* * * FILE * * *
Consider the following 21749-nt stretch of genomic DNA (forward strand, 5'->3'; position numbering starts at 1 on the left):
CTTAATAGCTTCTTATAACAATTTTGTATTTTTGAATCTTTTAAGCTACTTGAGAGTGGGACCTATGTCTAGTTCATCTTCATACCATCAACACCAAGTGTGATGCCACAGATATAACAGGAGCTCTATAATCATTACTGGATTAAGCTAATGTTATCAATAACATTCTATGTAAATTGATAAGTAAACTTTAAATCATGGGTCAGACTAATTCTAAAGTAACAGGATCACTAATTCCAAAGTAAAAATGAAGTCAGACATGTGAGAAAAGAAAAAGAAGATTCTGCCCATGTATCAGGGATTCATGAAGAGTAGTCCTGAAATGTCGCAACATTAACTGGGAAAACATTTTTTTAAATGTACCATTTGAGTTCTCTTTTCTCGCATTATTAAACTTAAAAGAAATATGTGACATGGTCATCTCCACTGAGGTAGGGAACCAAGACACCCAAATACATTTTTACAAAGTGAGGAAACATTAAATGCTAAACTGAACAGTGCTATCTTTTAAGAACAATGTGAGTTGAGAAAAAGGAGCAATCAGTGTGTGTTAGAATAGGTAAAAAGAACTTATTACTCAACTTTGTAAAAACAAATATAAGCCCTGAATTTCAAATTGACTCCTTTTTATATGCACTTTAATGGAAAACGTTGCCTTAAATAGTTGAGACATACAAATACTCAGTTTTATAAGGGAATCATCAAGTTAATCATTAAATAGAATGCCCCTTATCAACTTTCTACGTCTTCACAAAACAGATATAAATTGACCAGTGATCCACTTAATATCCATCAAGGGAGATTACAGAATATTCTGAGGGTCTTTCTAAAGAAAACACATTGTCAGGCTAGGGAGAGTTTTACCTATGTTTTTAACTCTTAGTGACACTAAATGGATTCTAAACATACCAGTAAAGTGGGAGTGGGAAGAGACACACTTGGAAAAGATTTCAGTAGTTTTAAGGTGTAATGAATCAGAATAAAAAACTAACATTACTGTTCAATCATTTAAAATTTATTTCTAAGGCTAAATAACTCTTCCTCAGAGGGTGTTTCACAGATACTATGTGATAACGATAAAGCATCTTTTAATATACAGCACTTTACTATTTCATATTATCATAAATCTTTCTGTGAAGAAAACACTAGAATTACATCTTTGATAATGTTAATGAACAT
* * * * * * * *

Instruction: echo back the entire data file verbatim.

Consider the following 21749-nt stretch of genomic DNA (forward strand, 5'->3'; position numbering starts at 1 on the left):
CTTAATAGCTTCTTATAACAATTTTGTATTTTTGAATCTTTTAAGCTACTTGAGAGTGGGACCTATGTCTAGTTCATCTTCATACCATCAACACCAAGTGTGATGCCACAGATATAACAGGAGCTCTATAATCATTACTGGATTAAGCTAATGTTATCAATAACATTCTATGTAAATTGATAAGTAAACTTTAAATCATGGGTCAGACTAATTCTAAAGTAACAGGATCACTAATTCCAAAGTAAAAATGAAGTCAGACATGTGAGAAAAGAAAAAGAAGATTCTGCCCATGTATCAGGGATTCATGAAGAGTAGTCCTGAAATGTCGCAACATTAACTGGGAAAACATTTTTTTAAATGTACCATTTGAGTTCTCTTTTCTCGCATTATTAAACTTAAAAGAAATATGTGACATGGTCATCTCCACTGAGGTAGGGAACCAAGACACCCAAATACATTTTTACAAAGTGAGGAAACATTAAATGCTAAACTGAACAGTGCTATCTTTTAAGAACAATGTGAGTTGAGAAAAAGGAGCAATCAGTGTGTGTTAGAATAGGTAAAAAGAACTTATTACTCAACTTTGTAAAAACAAATATAAGCCCTGAATTTCAAATTGACTCCTTTTTATATGCACTTTAATGGAAAACGTTGCCTTAAATAGTTGAGACATACAAATACTCAGTTTTATAAGGGAATCATCAAGTTAATCATTAAATAGAATGCCCCTTATCAACTTTCTACGTCTTCACAAAACAGATATAAATTGACCAGTGATCCACTTAATATCCATCAAGGGAGATTACAGAATATTCTGAGGGTCTTTCTAAAGAAAACACATTGTCAGGCTAGGGAGAGTTTTACCTATGTTTTTAACTCTTAGTGACACTAAATGGATTCTAAACATACCAGTAAAGTGGGAGTGGGAAGAGACACACTTGGAAAAGATTTCAGTAGTTTTAAGGTGTAATGAATCAGAATAAAAAACTAACATTACTGTTCAATCATTTAAAATTTATTTCTAAGGCTAAATAACTCTTCCTCAGAGGGTGTTTCACAGATACTATGTGATAACGATAAAGCATCTTTTAATATACAGCACTTTACTATTTCATATTATCATAAATCTTTCTGTGAAGAAAACACTAGAATTACATCTTTGATAATGTTAATGAACAT